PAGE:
19th April. Another evening walk with 2 more Hares, much Cuckoo calling and a Tawny Owl in Perrymill Lane.
20th April. Highlight of this evening walk along the footpath below The Ridgeway was a pair of Wheatears – presumably en route to their summer moorland or mountain home. Also good views of a female Kestrel.
24th April. We saw a Skylark perched on top of a hedge and then in flight, singing.
27th April. A Bullfinch was perched on the front fence of the Old Post Office.
30th April. A Whitethroat was heard singing and seen in a tree in Sambourne Lane.
5th May. A heron looked quite incongruous perched on the pergola next door. It was also seen a couple of days previoulsy flying low over our garden and landing two gardens away.
6th May. We took a walk around the recreation ground to check on the new nest boxes. We saw birds leaving and entering all five (3 Blue Tits and 2 Great Tits). Very pleasing to have them all occupied.
8th May. As we drove into the village late in the evening we saw a Fox cub trotting across Wike Lane close to the village green.
Bullfinches have now become more regular visitors to the garden to feed on sunflower hearts. Parties of young Blue and Great Tits, Starlings and Blackbirds have been observed regularly being fed in the garden over the past month, and a couple of gardens away young Great Spotted Woodpeckers were seen being fed by parents. They’ve also been nesting in a garden on the Village Green. A Green Woodpecker has been a regular garden visitor hoovering up ants.
11th May. Fallow Deer and a Roe Deer (I think) were seen in the woods off Wike Lane. A tufted duck was present on a pond beside one of the new footpaths.
17th May. A Blackcap was heard singing from the bushes along Wike Lane.
31st May. A Hare was spotted running ahead of us along the footpath from Coughton past Sambourne Hall Farm.
2nd June. We visited the Worcs Wildlife Trust reserve at Upton warren and were rewarded with views of the breeding Avocets (8 pairs, we were informed), a Cuckoo flying close to the hide and a very unusual visitor – a Red-Necked Phalarope. Bee Orchids were seen growing alongside an access road.
3rd June. We heard a Cuckoo near the village, but we haven’t heard one here since then.
8th June. A young Great Spotted Woodpecker enjoyed a dip in the bird bath.
I must briefly mention a recent visit to central Spain. A stay in the plains of Extremadura, then in the Gredos Mountains west of Madrid gave memorable sightings of more than 125 species of birds including displaying Great Bustards, towns alive with nesting White Storks, soaring Griffon and Black Vultures, and many Ibex posing characteristically on rocks. These are two lovely parts of this fascinating and varied country.
So much has been going on in the past month that I’ll have a problem distilling these notes into the space available.
Butterflies have really come to the fore, especially along the bridleway off Wike Lane.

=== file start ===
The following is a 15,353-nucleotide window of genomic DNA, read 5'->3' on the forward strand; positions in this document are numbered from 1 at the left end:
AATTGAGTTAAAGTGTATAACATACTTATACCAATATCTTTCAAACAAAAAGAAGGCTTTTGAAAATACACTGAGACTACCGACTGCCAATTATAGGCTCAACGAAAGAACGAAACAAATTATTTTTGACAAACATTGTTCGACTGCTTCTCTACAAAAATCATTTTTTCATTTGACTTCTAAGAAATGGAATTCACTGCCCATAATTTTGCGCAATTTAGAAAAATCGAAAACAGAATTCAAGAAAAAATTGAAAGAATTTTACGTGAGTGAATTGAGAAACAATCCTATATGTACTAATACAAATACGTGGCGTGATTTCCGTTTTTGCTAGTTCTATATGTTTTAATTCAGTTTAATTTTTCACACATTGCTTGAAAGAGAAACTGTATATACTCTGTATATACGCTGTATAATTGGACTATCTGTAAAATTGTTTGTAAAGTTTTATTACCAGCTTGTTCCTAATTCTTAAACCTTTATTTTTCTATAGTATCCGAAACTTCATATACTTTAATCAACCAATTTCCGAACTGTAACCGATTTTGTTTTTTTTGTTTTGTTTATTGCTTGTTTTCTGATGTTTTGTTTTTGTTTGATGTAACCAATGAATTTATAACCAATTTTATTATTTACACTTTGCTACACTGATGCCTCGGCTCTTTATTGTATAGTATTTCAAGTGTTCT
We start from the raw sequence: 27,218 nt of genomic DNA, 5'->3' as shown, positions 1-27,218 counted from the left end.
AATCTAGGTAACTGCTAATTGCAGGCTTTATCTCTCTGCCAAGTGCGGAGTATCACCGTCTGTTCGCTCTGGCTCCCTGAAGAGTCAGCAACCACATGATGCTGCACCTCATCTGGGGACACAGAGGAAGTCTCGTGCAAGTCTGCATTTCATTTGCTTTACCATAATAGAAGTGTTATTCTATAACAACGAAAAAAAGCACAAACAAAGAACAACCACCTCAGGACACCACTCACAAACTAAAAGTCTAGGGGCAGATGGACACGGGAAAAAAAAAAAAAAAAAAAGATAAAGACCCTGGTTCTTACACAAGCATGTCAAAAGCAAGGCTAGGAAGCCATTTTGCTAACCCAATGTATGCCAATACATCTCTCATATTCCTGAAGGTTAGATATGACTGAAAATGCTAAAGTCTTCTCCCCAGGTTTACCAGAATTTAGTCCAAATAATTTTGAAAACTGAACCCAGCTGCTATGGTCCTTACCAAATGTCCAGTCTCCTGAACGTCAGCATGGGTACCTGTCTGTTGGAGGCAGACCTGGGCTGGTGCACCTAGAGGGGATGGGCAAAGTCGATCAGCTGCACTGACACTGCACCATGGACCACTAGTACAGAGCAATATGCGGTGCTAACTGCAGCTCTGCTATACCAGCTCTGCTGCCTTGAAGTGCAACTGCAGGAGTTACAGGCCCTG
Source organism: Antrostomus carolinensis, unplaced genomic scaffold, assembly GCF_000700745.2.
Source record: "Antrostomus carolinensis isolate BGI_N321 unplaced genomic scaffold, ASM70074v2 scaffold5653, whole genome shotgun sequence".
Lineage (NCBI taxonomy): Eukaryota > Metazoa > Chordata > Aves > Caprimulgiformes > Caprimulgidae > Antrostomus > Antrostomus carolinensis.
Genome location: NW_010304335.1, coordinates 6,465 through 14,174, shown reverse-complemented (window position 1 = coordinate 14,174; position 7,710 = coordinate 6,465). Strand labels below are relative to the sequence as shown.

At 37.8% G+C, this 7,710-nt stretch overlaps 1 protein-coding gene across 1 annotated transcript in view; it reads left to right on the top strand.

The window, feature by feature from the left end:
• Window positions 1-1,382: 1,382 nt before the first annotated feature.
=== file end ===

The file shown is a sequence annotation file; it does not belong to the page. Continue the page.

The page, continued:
17th June onwards. The garden seems to have filled with young tits and Goldfinches and Greenfinches. The feeders are emptying as fast as in mid-winter.
18th June. As we stood on the footbridge by the ford at Coughton a Kingfisher flew along the Arrow past us. The first time we’ve seen one there.
20th June. We heard a Skylark singing near the new paths across Glebe Farm land.
21st June. A Hornet was spotted in our neighbour’s garden.
25th June. A Chiffchaff visited the garden briefly, but decided against the feeders.
2nd July. At last a sunny day for a walk through the woods brought out many butterflies including Ringlet, Meadow Brown, Gatekeeper, Speckled Wood, Large and Small Skipper, and the highlight - Silver-washed Fritillary. We spotted one Marbled White on a weedy patch near Glebe Farm.
4th July. Another walk along Wike Lane and the bridleway found even more butterflies. Firstly a Purple Hairstreak on the road beneath an oak tree (freshly emerged but with a forewing not properly formed) then the same list as before augmented by Red Admiral, Peacock, Small Tortoiseshell and Brimstone.
7th July. Two juvenile Green Woodpeckers regularly seen feeding in the garden. Judging by the numbers I’ve seen around the village it seems to have been a very successful breeding season.
9th July. Two lovely evening sightings of hares from the footpath between Coughton and Sambourne, including one resting about 20 metres away and not inclined to run!
A Little Owl flew by and perched in a tree by Sambourne Hall Farm.
11th July. On this warm sunny morning a White Admiral has joined the list of butterflies seen on the bridleway, together with several Silver-washed Fritillaries. In the afternoon a Holly Blue flitted around then landed on my drive. Has anyone seen any Grass Snakes or Slow worms lately? I haven’t for several years.
My query about reptile sightings has resulted in some welcome responses.
A lady from Green Lane reported at least one Slow Worm in residence under a piece of carpet in her garden, and a Grass Snake has also been seen there. A flattened Slow Worm was pointed out to me in Wike Lane – sad, but at least indicating their presence in the area. A local resident who visited the woods in his youth mentioned that Grass Snakes seemed abundant there at that time, but they’re not obvious now.
17th July. A Badger was trotting along the verge at the Coughton end of Wike Lane around 10pm.
19th July. A Coughton resident mentioned two sightings of Peregrines in the Coughton area and I understand there are regular sightings between Coughton Cross Farm and the river.
25th July. Another gold star for Roy and Dee who spotted a Hummingbird Hawk Moth visiting flowers in their garden. The day they mentioned it one appeared briefly in our garden. As we walked a footpath near Glebe Farm in the late afternoon we flushed two Quail – the first time we’ve seen any of these summer visitors in the area.
30th July. Two Fallow Deer seen from the bridle way through the woods off Wike Lane and one hare seen in a field on Wike Lane.